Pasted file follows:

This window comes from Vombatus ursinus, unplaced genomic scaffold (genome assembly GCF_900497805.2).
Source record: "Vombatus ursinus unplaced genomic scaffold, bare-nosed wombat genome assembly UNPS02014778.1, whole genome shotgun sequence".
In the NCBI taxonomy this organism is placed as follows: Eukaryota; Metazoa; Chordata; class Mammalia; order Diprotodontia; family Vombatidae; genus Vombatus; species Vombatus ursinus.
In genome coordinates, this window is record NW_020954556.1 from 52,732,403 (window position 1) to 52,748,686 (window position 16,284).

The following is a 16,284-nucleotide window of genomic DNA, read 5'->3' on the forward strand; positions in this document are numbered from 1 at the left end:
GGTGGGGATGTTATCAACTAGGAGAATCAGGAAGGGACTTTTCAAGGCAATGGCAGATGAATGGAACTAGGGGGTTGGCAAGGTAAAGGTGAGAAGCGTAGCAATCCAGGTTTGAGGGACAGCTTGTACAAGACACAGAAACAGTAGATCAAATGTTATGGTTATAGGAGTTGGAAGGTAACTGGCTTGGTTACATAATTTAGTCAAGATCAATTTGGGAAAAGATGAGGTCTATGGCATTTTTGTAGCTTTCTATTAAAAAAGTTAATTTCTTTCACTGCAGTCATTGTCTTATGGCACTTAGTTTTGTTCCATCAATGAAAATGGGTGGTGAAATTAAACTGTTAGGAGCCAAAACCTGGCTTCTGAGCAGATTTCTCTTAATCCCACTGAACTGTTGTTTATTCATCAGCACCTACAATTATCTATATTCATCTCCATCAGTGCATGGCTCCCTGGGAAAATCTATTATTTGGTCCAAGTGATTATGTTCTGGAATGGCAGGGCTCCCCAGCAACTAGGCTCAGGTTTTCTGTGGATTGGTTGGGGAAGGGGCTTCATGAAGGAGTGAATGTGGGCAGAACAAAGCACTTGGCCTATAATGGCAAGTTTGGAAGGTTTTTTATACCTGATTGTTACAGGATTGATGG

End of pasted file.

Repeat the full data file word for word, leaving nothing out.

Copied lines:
This window comes from Vombatus ursinus, unplaced genomic scaffold (genome assembly GCF_900497805.2).
Source record: "Vombatus ursinus unplaced genomic scaffold, bare-nosed wombat genome assembly UNPS02014778.1, whole genome shotgun sequence".
In the NCBI taxonomy this organism is placed as follows: Eukaryota; Metazoa; Chordata; class Mammalia; order Diprotodontia; family Vombatidae; genus Vombatus; species Vombatus ursinus.
In genome coordinates, this window is record NW_020954556.1 from 52,732,403 (window position 1) to 52,748,686 (window position 16,284).

The following is a 16,284-nucleotide window of genomic DNA, read 5'->3' on the forward strand; positions in this document are numbered from 1 at the left end:
GGTGGGGATGTTATCAACTAGGAGAATCAGGAAGGGACTTTTCAAGGCAATGGCAGATGAATGGAACTAGGGGGTTGGCAAGGTAAAGGTGAGAAGCGTAGCAATCCAGGTTTGAGGGACAGCTTGTACAAGACACAGAAACAGTAGATCAAATGTTATGGTTATAGGAGTTGGAAGGTAACTGGCTTGGTTACATAATTTAGTCAAGATCAATTTGGGAAAAGATGAGGTCTATGGCATTTTTGTAGCTTTCTATTAAAAAAGTTAATTTCTTTCACTGCAGTCATTGTCTTATGGCACTTAGTTTTGTTCCATCAATGAAAATGGGTGGTGAAATTAAACTGTTAGGAGCCAAAACCTGGCTTCTGAGCAGATTTCTCTTAATCCCACTGAACTGTTGTTTATTCATCAGCACCTACAATTATCTATATTCATCTCCATCAGTGCATGGCTCCCTGGGAAAATCTATTATTTGGTCCAAGTGATTATGTTCTGGAATGGCAGGGCTCCCCAGCAACTAGGCTCAGGTTTTCTGTGGATTGGTTGGGGAAGGGGCTTCATGAAGGAGTGAATGTGGGCAGAACAAAGCACTTGGCCTATAATGGCAAGTTTGGAAGGTTTTTTATACCTGATTGTTACAGGATTGATGG